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U.S. News & World Report College and University rankings
U.S. News & World Report has been compiling a list of best American Colleges and Universities since 1983. This ranking is based on the data collected from the educational institutions through annual surveys sent to each of these schools.
Data is also collected from websites of these colleges and opinion surveys of faculty and administrators not belonging to the college.
The first college rankings of U.S. News & World Report was published in 1984 but since then, they have been published regularly.
Ranking Criteria and Methodology
The method applied for compiling these rankings has changed many times over. The data is also not made public. Due to this reason, a few other rankings also arose and challenged the rankings assigned by them.
The hierarchy of colleges and universities created by U.S. News & World Report is very strict. Ranking is not assigned in groups but on individual basis. There are significant changes in the rankings every year. The highest tier assigned by them report is Tier 1 and the lowest tier is Tier 4.
The U.S. News and World Report Rankings are assigned according to the following criteria:
- A survey is conducted among the presidents and deans of other institutions. Its weight age is 15%.
- A survey of the institution’s standing among other high school guidance counselors.
- A survey of retention rate of first year students and graduation. The weightage is 20%.
- A survey of average class size, salary of faculty, degree level of faculty, student faculty ratio and full-time faculty proportion. Its weightage is 20%.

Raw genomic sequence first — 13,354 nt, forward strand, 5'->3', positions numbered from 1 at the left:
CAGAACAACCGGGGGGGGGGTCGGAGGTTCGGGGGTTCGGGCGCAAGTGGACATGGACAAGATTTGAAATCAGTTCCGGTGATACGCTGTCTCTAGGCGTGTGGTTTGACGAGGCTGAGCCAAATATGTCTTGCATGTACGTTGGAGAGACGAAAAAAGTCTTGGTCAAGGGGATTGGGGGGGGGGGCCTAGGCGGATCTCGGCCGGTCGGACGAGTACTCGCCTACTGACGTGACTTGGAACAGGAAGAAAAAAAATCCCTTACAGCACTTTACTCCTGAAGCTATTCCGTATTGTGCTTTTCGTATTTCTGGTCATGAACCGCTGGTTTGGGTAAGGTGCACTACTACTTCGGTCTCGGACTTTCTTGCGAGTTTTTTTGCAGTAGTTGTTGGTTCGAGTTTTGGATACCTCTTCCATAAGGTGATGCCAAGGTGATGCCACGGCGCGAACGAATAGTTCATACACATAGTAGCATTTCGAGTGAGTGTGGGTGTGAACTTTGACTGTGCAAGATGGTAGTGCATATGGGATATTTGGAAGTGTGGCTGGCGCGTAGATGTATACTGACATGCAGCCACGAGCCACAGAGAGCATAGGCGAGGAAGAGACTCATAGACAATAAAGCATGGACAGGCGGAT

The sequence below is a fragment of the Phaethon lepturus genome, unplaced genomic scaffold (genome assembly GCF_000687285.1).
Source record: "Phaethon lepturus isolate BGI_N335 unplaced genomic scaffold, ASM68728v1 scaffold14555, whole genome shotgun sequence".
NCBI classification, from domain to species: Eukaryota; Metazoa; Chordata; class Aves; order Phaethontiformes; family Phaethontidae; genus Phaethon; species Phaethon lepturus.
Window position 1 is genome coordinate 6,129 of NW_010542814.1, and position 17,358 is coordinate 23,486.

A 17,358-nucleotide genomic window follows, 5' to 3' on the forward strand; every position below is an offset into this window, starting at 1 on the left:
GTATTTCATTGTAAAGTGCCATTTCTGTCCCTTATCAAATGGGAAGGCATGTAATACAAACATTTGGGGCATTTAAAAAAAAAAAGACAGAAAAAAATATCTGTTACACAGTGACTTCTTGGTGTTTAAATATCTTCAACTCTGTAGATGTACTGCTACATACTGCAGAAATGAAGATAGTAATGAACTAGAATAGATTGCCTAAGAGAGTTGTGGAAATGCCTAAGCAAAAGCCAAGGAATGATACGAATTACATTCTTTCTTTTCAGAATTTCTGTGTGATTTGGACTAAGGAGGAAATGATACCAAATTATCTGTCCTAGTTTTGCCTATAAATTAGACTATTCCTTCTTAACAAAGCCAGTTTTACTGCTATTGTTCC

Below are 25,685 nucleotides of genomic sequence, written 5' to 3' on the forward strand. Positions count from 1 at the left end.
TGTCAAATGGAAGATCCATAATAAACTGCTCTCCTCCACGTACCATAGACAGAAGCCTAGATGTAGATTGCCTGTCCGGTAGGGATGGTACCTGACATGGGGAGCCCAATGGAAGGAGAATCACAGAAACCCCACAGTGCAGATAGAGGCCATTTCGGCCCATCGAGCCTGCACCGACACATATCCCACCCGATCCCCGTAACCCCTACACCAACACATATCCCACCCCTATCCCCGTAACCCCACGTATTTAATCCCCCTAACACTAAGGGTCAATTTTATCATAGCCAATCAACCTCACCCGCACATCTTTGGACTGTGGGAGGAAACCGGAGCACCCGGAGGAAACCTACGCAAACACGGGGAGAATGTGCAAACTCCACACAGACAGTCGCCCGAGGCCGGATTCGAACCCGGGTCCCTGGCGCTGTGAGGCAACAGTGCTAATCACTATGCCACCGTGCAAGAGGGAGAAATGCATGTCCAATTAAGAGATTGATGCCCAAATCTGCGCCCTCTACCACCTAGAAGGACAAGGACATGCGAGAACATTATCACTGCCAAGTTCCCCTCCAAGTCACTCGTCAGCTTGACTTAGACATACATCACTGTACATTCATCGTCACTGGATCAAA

- A survey of scores of students admitted and proportion of students in higher percentiles of high school classes. Also the number of applicants accepted. Its weightage is 15 %.
- A survey of per student spending. The weightage is 10%.
- A survey of expected rate of graduation and actual rate of graduation. The weightage is 7.5 %
- Alumini rate. The weightage is 5%.
U.S. News & World Report determines the ranking according to statistical weights. These statistics change year to year.
Critics say that they change the methodology and rankings every year in order to sell more magazines.
The New York Times reported that the methodology employed by U.S. News and World report could compile only predictable results. In 1999, a more statistically valid formula was developed by Amy Graham which resulted in California Institute of Technology jumping to the highest place rather than Harvard, Yale or Princeton.
Some education experts argue that U.S. News and World Report’s college ranking is only a list of criteria and cannot be considered as an actual ranking since it is deeply flawed. The ranking system does not focus on the basic issues like how well the students are educated and how they are groomed for success after college.
Apart from this criticism, it was shown in a research conducted by the University of Michigan that U.S. News and World Report has a lasting impact on students as well as faculty and deans of other colleges.